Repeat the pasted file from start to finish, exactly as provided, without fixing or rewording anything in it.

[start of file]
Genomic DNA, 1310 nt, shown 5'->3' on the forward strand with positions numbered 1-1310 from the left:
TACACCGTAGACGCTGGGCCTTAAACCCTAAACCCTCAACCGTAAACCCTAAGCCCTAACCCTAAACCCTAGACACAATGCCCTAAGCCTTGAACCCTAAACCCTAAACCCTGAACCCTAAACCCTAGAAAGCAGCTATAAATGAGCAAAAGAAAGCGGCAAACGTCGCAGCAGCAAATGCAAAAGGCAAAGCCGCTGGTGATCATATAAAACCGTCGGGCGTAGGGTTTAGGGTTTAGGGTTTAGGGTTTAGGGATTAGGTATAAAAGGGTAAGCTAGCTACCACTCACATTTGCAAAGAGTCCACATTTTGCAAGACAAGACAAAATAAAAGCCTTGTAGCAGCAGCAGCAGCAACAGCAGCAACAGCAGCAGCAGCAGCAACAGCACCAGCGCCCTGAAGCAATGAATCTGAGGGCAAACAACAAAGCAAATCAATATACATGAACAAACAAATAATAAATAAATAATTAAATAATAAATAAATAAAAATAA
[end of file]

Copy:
Genomic DNA, 1310 nt, shown 5'->3' on the forward strand with positions numbered 1-1310 from the left:
TACACCGTAGACGCTGGGCCTTAAACCCTAAACCCTCAACCGTAAACCCTAAGCCCTAACCCTAAACCCTAGACACAATGCCCTAAGCCTTGAACCCTAAACCCTAAACCCTGAACCCTAAACCCTAGAAAGCAGCTATAAATGAGCAAAAGAAAGCGGCAAACGTCGCAGCAGCAAATGCAAAAGGCAAAGCCGCTGGTGATCATATAAAACCGTCGGGCGTAGGGTTTAGGGTTTAGGGTTTAGGGTTTAGGGATTAGGTATAAAAGGGTAAGCTAGCTACCACTCACATTTGCAAAGAGTCCACATTTTGCAAGACAAGACAAAATAAAAGCCTTGTAGCAGCAGCAGCAGCAACAGCAGCAACAGCAGCAGCAGCAGCAACAGCACCAGCGCCCTGAAGCAATGAATCTGAGGGCAAACAACAAAGCAAATCAATATACATGAACAAACAAATAATAAATAAATAATTAAATAATAAATAAATAAAAATAA